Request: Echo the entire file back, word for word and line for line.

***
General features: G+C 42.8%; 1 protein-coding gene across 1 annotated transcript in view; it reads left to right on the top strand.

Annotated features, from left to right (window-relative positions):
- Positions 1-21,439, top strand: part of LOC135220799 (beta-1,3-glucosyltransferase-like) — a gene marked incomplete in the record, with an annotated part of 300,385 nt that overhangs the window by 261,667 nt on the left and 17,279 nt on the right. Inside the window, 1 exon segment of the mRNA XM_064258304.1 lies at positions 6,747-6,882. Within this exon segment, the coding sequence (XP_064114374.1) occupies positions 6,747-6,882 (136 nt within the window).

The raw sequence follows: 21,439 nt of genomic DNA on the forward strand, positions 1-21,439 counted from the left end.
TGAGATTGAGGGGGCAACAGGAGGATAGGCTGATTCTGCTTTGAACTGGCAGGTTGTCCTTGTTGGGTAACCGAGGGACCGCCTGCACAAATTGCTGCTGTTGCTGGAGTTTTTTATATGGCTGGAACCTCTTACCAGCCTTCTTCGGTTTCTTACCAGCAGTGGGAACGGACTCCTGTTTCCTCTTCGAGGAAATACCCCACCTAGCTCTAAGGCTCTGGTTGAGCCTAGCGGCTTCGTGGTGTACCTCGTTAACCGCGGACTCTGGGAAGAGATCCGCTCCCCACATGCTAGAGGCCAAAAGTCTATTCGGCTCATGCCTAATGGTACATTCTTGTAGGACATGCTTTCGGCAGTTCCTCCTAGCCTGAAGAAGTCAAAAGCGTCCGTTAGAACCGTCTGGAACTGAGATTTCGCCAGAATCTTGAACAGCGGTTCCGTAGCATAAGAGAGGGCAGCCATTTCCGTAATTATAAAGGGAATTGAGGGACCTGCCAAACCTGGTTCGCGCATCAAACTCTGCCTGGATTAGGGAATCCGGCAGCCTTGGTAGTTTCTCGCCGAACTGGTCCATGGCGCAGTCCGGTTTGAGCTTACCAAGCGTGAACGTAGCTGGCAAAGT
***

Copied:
General features: G+C 42.8%; 1 protein-coding gene across 1 annotated transcript in view; it reads left to right on the top strand.

Annotated features, from left to right (window-relative positions):
- Positions 1-21,439, top strand: part of LOC135220799 (beta-1,3-glucosyltransferase-like) — a gene marked incomplete in the record, with an annotated part of 300,385 nt that overhangs the window by 261,667 nt on the left and 17,279 nt on the right. Inside the window, 1 exon segment of the mRNA XM_064258304.1 lies at positions 6,747-6,882. Within this exon segment, the coding sequence (XP_064114374.1) occupies positions 6,747-6,882 (136 nt within the window).

The raw sequence follows: 21,439 nt of genomic DNA on the forward strand, positions 1-21,439 counted from the left end.
TGAGATTGAGGGGGCAACAGGAGGATAGGCTGATTCTGCTTTGAACTGGCAGGTTGTCCTTGTTGGGTAACCGAGGGACCGCCTGCACAAATTGCTGCTGTTGCTGGAGTTTTTTATATGGCTGGAACCTCTTACCAGCCTTCTTCGGTTTCTTACCAGCAGTGGGAACGGACTCCTGTTTCCTCTTCGAGGAAATACCCCACCTAGCTCTAAGGCTCTGGTTGAGCCTAGCGGCTTCGTGGTGTACCTCGTTAACCGCGGACTCTGGGAAGAGATCCGCTCCCCACATGCTAGAGGCCAAAAGTCTATTCGGCTCATGCCTAATGGTACATTCTTGTAGGACATGCTTTCGGCAGTTCCTCCTAGCCTGAAGAAGTCAAAAGCGTCCGTTAGAACCGTCTGGAACTGAGATTTCGCCAGAATCTTGAACAGCGGTTCCGTAGCATAAGAGAGGGCAGCCATTTCCGTAATTATAAAGGGAATTGAGGGACCTGCCAAACCTGGTTCGCGCATCAAACTCTGCCTGGATTAGGGAATCCGGCAGCCTTGGTAGTTTCTCGCCGAACTGGTCCATGGCGCAGTCCGGTTTGAGCTTACCAAGCGTGAACGTAGCTGGCAAAGT